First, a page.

Jan. 18, 2011 -- Craig Benson thought his 5-year-old daughter just needed eye glasses when she complained about not being able to see the television set in 2008. But after consulting specialists, the family learned their beautiful daughter had a fatal neurodegenerative disorder -- Batton disease.
"In an instant, a word we had never heard of changed everything," said Benson, 48, and CEO of an Austin, Texas, biotech company. He and his wife Charlotte never knew they were carriers of the rare disease.
Christiane, now 8 and legally blind, faces a grim prognosis: seizures, memory loss and finally death by her late teens or early 20s. She is one of about 700 other Batton cases in the country.
Rare diseases account for 20 percent of all pediatric mortalities in the United States, according to the Beyond Batton Disease Foundation, the nonprofit Benson founded after his daughter's diagnosis.
But now, largely because of Benson's passion, a new DNA test has been developed to detect parents who are carriers of 580 of the most severe inherited childhood diseases -- not only Batton, but muscular dystrophy, immune deficiencies like the "Bubble Boy" syndrome and Pompe disease, described in the 2010 film, "Extraordinary Measures."
The test, which was announced in the journal Science in Translational Medicine, uses genetic sequencing to identify recessive mutations before a couple decides to become parents.
The average person carries at least two to three gene mutations that can cause disease. When both have the same mutation, the chance of having an affected child is 1 in 4; the risk of having a child who is a carrier is 2 in 4; and the odds of having a normal child is 1 in 4.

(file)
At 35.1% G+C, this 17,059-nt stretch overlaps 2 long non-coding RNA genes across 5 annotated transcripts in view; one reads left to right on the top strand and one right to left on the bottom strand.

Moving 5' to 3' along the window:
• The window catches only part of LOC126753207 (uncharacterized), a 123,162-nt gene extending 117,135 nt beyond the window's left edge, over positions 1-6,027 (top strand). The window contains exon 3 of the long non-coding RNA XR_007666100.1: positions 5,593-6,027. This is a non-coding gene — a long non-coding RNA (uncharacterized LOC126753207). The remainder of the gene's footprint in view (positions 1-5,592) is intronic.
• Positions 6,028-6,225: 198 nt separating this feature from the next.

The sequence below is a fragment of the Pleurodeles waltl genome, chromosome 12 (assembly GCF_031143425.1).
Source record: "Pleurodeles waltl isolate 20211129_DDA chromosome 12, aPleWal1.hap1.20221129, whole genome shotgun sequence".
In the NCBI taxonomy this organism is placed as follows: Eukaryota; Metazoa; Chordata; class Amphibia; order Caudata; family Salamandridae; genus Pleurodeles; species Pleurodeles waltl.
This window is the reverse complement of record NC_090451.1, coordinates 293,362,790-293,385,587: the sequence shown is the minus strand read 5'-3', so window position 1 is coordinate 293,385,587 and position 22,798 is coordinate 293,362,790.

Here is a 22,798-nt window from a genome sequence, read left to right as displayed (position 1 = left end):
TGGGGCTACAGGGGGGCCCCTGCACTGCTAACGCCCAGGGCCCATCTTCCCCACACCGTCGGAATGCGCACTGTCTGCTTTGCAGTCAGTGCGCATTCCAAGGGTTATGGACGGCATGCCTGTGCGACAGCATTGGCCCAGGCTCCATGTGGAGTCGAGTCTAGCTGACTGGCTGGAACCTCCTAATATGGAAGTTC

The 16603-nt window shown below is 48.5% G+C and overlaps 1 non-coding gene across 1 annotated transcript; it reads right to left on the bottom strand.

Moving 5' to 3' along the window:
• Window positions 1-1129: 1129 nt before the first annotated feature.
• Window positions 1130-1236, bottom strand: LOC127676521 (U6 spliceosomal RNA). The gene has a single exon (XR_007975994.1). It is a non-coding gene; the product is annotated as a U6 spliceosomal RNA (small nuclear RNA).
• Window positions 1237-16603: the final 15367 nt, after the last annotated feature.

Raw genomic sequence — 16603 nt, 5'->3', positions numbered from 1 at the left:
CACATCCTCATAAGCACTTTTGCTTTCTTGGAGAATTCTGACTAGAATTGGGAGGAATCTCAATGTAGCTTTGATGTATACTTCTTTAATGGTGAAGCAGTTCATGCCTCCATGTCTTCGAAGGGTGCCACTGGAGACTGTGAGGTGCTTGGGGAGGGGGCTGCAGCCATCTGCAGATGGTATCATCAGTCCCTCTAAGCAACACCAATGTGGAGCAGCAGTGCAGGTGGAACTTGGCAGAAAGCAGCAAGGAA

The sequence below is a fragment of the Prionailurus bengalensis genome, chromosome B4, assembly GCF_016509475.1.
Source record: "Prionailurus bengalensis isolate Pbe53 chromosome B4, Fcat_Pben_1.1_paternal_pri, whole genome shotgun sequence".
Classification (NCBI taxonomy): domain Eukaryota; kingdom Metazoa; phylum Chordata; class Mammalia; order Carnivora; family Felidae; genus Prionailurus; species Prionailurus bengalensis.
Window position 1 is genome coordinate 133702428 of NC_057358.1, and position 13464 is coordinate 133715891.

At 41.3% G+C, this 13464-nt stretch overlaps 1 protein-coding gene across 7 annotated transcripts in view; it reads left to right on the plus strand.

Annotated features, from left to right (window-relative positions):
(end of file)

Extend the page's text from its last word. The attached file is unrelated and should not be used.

The carrier screening test is cheap -- less than $400 for hundreds of conditions -- and could be marketed in the near future, according to Dr. Stephen Kingsmore, now a physician-researcher at Children's Mercy Hospital in Kansas City, Mo., where clinical work will be done.
"The long-term impact could be phenomenal," said Kingsmore, who headed up the research at the National Center for Genome Resources in Santa Fe, N.M.
The test will be sold through Benson's foundation to eventually find cures -- a kind of "venture charity," he said.
Right now, preconception testing is recommended for just a few diseases -- like Tay-Sachs and cystic fibrosis -- and can cost as much as $2,000 each.
If the Bensons had access to this test, they might have decided to adopt, turn to in vitro fertilization and test the embryos before implantation or seek egg and sperm donors.
Their 6-year-old son Garland, who was conceived before Christiane was diagnosed, is healthy and not a carrier.
The test will likely be a blood test and later a simple swab of the cheek. Egg and sperm banks may be the first industry to adopt the testing to screen potential donors.
Genetic Testing Can Help Treatments
The test is a boon, even for those who are carriers and decide to take the risk and get pregnant so treatment can begin sooner.
"Some will go ahead and plan a family," said Kingsmore. "But let us prepare for the potential they may have a sick child and get them into a network of support or at least make those introductions when the baby is born so they don't feel hopeless and helpless or lost in the world."
Elizabeth Joshi of Evansville, Ill., could have been helped by this test, as she spent months trying to get a diagnosis for her son with Joubert syndrome, a rare genetic disorder that affects the brain's cerebellum.